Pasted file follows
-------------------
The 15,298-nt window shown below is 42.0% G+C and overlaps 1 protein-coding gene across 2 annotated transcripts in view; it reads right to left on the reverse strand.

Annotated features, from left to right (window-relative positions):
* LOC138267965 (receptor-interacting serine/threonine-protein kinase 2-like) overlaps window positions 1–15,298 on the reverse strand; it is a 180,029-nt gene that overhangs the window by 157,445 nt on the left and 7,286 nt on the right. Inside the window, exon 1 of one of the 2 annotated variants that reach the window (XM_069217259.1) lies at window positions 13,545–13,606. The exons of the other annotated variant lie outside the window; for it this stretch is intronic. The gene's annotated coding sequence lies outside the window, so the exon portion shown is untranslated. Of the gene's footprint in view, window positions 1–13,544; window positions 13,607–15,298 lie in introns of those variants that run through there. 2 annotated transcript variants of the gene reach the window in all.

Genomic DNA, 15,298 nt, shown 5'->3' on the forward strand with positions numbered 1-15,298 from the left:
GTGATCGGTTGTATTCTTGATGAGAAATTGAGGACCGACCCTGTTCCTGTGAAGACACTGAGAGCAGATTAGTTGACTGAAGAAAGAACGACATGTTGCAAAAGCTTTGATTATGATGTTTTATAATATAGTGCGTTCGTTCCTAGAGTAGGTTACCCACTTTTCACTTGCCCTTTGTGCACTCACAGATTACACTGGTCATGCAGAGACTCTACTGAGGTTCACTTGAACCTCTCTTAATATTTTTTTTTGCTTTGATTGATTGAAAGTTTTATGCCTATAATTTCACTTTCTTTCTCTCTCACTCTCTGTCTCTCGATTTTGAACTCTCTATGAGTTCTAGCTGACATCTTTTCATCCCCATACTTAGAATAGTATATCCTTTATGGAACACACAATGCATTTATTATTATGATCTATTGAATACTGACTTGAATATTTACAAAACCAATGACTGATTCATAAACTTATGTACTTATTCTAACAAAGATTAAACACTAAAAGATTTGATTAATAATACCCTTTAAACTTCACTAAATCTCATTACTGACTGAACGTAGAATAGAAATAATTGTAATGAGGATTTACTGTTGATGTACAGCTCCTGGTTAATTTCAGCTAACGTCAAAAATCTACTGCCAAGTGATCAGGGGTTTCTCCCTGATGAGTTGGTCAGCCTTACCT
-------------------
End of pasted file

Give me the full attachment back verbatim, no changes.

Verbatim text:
The 15,298-nt window shown below is 42.0% G+C and overlaps 1 protein-coding gene across 2 annotated transcripts in view; it reads right to left on the reverse strand.

Annotated features, from left to right (window-relative positions):
* LOC138267965 (receptor-interacting serine/threonine-protein kinase 2-like) overlaps window positions 1–15,298 on the reverse strand; it is a 180,029-nt gene that overhangs the window by 157,445 nt on the left and 7,286 nt on the right. Inside the window, exon 1 of one of the 2 annotated variants that reach the window (XM_069217259.1) lies at window positions 13,545–13,606. The exons of the other annotated variant lie outside the window; for it this stretch is intronic. The gene's annotated coding sequence lies outside the window, so the exon portion shown is untranslated. Of the gene's footprint in view, window positions 1–13,544; window positions 13,607–15,298 lie in introns of those variants that run through there. 2 annotated transcript variants of the gene reach the window in all.

Genomic DNA, 15,298 nt, shown 5'->3' on the forward strand with positions numbered 1-15,298 from the left:
GTGATCGGTTGTATTCTTGATGAGAAATTGAGGACCGACCCTGTTCCTGTGAAGACACTGAGAGCAGATTAGTTGACTGAAGAAAGAACGACATGTTGCAAAAGCTTTGATTATGATGTTTTATAATATAGTGCGTTCGTTCCTAGAGTAGGTTACCCACTTTTCACTTGCCCTTTGTGCACTCACAGATTACACTGGTCATGCAGAGACTCTACTGAGGTTCACTTGAACCTCTCTTAATATTTTTTTTTGCTTTGATTGATTGAAAGTTTTATGCCTATAATTTCACTTTCTTTCTCTCTCACTCTCTGTCTCTCGATTTTGAACTCTCTATGAGTTCTAGCTGACATCTTTTCATCCCCATACTTAGAATAGTATATCCTTTATGGAACACACAATGCATTTATTATTATGATCTATTGAATACTGACTTGAATATTTACAAAACCAATGACTGATTCATAAACTTATGTACTTATTCTAACAAAGATTAAACACTAAAAGATTTGATTAATAATACCCTTTAAACTTCACTAAATCTCATTACTGACTGAACGTAGAATAGAAATAATTGTAATGAGGATTTACTGTTGATGTACAGCTCCTGGTTAATTTCAGCTAACGTCAAAAATCTACTGCCAAGTGATCAGGGGTTTCTCCCTGATGAGTTGGTCAGCCTTACCT